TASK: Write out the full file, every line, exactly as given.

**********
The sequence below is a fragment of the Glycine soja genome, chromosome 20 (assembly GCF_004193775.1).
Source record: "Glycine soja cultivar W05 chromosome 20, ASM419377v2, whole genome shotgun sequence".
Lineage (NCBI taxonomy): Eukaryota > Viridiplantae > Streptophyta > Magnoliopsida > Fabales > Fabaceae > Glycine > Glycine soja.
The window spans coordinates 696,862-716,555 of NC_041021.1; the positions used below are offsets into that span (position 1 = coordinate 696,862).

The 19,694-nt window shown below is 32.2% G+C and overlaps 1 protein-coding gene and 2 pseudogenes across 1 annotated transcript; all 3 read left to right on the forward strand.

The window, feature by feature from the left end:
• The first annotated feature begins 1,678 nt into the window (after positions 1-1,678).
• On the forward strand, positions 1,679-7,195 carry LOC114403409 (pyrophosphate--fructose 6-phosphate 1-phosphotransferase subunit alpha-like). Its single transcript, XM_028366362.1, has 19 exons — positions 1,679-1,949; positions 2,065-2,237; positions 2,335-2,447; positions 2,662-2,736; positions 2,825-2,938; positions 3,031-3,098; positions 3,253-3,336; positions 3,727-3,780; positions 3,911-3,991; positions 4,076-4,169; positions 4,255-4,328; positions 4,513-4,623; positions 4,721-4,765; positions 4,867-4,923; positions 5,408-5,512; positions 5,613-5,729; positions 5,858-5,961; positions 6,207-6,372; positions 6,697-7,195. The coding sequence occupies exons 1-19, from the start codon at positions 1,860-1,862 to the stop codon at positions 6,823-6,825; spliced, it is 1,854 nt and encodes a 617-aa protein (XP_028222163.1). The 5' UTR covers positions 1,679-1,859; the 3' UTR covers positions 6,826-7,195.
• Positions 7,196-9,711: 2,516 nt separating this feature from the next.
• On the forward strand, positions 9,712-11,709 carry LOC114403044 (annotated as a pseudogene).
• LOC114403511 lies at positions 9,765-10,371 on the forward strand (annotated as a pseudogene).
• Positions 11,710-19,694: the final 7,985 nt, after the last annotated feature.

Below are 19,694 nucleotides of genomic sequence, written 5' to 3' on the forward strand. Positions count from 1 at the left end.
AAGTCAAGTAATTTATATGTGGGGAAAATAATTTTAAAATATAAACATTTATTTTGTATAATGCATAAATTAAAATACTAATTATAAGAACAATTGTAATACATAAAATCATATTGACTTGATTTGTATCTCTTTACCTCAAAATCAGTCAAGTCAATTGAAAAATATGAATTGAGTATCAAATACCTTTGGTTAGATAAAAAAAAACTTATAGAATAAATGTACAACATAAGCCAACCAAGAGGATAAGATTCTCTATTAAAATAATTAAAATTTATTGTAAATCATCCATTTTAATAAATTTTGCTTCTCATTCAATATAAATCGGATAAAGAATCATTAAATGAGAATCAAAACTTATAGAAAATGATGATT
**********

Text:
The sequence below is a fragment of the Glycine soja genome, chromosome 20 (assembly GCF_004193775.1).
Source record: "Glycine soja cultivar W05 chromosome 20, ASM419377v2, whole genome shotgun sequence".
Lineage (NCBI taxonomy): Eukaryota > Viridiplantae > Streptophyta > Magnoliopsida > Fabales > Fabaceae > Glycine > Glycine soja.
The window spans coordinates 696,862-716,555 of NC_041021.1; the positions used below are offsets into that span (position 1 = coordinate 696,862).

The 19,694-nt window shown below is 32.2% G+C and overlaps 1 protein-coding gene and 2 pseudogenes across 1 annotated transcript; all 3 read left to right on the forward strand.

The window, feature by feature from the left end:
• The first annotated feature begins 1,678 nt into the window (after positions 1-1,678).
• On the forward strand, positions 1,679-7,195 carry LOC114403409 (pyrophosphate--fructose 6-phosphate 1-phosphotransferase subunit alpha-like). Its single transcript, XM_028366362.1, has 19 exons — positions 1,679-1,949; positions 2,065-2,237; positions 2,335-2,447; positions 2,662-2,736; positions 2,825-2,938; positions 3,031-3,098; positions 3,253-3,336; positions 3,727-3,780; positions 3,911-3,991; positions 4,076-4,169; positions 4,255-4,328; positions 4,513-4,623; positions 4,721-4,765; positions 4,867-4,923; positions 5,408-5,512; positions 5,613-5,729; positions 5,858-5,961; positions 6,207-6,372; positions 6,697-7,195. The coding sequence occupies exons 1-19, from the start codon at positions 1,860-1,862 to the stop codon at positions 6,823-6,825; spliced, it is 1,854 nt and encodes a 617-aa protein (XP_028222163.1). The 5' UTR covers positions 1,679-1,859; the 3' UTR covers positions 6,826-7,195.
• Positions 7,196-9,711: 2,516 nt separating this feature from the next.
• On the forward strand, positions 9,712-11,709 carry LOC114403044 (annotated as a pseudogene).
• LOC114403511 lies at positions 9,765-10,371 on the forward strand (annotated as a pseudogene).
• Positions 11,710-19,694: the final 7,985 nt, after the last annotated feature.

Below are 19,694 nucleotides of genomic sequence, written 5' to 3' on the forward strand. Positions count from 1 at the left end.
AAGTCAAGTAATTTATATGTGGGGAAAATAATTTTAAAATATAAACATTTATTTTGTATAATGCATAAATTAAAATACTAATTATAAGAACAATTGTAATACATAAAATCATATTGACTTGATTTGTATCTCTTTACCTCAAAATCAGTCAAGTCAATTGAAAAATATGAATTGAGTATCAAATACCTTTGGTTAGATAAAAAAAAACTTATAGAATAAATGTACAACATAAGCCAACCAAGAGGATAAGATTCTCTATTAAAATAATTAAAATTTATTGTAAATCATCCATTTTAATAAATTTTGCTTCTCATTCAATATAAATCGGATAAAGAATCATTAAATGAGAATCAAAACTTATAGAAAATGATGATT